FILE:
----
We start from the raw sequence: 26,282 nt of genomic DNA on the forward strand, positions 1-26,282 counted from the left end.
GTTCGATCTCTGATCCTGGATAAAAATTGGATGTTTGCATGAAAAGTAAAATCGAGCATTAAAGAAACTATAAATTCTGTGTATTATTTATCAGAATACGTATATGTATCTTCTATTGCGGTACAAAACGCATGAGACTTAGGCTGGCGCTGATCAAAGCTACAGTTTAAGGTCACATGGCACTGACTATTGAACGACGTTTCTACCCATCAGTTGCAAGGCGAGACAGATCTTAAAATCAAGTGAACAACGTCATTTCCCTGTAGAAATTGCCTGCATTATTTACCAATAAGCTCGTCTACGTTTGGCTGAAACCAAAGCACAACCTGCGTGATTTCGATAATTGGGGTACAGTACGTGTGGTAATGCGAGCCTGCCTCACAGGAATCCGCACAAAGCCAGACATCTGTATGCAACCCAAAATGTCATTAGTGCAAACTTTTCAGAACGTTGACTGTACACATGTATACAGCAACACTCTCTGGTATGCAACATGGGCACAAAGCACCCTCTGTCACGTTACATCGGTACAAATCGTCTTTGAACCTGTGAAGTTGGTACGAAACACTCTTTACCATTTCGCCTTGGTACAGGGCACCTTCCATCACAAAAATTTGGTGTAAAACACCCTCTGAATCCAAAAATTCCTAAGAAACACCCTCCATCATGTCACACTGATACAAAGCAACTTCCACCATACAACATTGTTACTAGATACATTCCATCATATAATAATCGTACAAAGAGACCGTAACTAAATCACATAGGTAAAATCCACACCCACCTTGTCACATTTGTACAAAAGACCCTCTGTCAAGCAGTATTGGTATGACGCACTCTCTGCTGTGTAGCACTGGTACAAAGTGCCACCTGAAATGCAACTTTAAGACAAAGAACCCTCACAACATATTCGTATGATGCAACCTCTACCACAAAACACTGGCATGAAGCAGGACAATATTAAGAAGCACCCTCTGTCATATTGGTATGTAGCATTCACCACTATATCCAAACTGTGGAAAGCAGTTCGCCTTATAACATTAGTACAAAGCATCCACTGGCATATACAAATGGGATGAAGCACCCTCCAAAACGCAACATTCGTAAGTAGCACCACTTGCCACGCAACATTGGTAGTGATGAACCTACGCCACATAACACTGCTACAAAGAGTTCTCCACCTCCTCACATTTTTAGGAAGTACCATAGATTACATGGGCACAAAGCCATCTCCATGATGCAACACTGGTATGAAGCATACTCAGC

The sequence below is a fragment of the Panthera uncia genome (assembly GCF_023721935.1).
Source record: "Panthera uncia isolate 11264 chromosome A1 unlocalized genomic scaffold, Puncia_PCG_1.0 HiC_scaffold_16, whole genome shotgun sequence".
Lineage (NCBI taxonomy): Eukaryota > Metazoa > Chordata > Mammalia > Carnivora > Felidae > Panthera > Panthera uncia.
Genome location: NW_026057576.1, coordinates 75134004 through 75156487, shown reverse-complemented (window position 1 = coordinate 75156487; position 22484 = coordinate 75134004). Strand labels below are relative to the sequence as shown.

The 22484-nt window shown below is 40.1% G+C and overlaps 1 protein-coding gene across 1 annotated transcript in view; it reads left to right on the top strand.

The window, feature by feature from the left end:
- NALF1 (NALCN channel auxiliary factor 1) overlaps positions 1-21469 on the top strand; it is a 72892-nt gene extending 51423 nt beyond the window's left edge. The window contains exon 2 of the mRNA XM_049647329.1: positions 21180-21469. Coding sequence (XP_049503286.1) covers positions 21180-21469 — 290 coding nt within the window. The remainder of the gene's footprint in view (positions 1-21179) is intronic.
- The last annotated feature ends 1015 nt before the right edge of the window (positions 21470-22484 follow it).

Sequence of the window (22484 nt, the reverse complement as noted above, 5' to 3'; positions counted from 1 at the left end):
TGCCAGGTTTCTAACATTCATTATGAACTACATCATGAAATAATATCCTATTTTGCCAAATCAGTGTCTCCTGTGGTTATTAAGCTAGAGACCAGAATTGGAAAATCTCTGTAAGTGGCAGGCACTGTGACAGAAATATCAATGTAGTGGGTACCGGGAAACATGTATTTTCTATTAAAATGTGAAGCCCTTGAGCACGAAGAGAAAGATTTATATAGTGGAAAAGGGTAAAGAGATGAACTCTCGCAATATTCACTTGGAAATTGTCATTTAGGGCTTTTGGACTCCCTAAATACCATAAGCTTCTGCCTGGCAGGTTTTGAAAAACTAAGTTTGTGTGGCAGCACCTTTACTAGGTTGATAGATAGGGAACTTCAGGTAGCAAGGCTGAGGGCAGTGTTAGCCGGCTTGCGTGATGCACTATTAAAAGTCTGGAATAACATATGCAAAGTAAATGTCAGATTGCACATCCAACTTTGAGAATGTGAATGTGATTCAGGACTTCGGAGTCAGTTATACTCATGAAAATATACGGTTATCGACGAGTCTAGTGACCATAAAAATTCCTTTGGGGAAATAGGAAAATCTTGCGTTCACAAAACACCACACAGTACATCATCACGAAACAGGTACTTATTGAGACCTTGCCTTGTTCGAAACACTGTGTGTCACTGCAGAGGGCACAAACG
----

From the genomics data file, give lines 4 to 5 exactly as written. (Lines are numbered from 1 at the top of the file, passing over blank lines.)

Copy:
Source record: "Panthera uncia isolate 11264 chromosome A1 unlocalized genomic scaffold, Puncia_PCG_1.0 HiC_scaffold_16, whole genome shotgun sequence".
Lineage (NCBI taxonomy): Eukaryota > Metazoa > Chordata > Mammalia > Carnivora > Felidae > Panthera > Panthera uncia.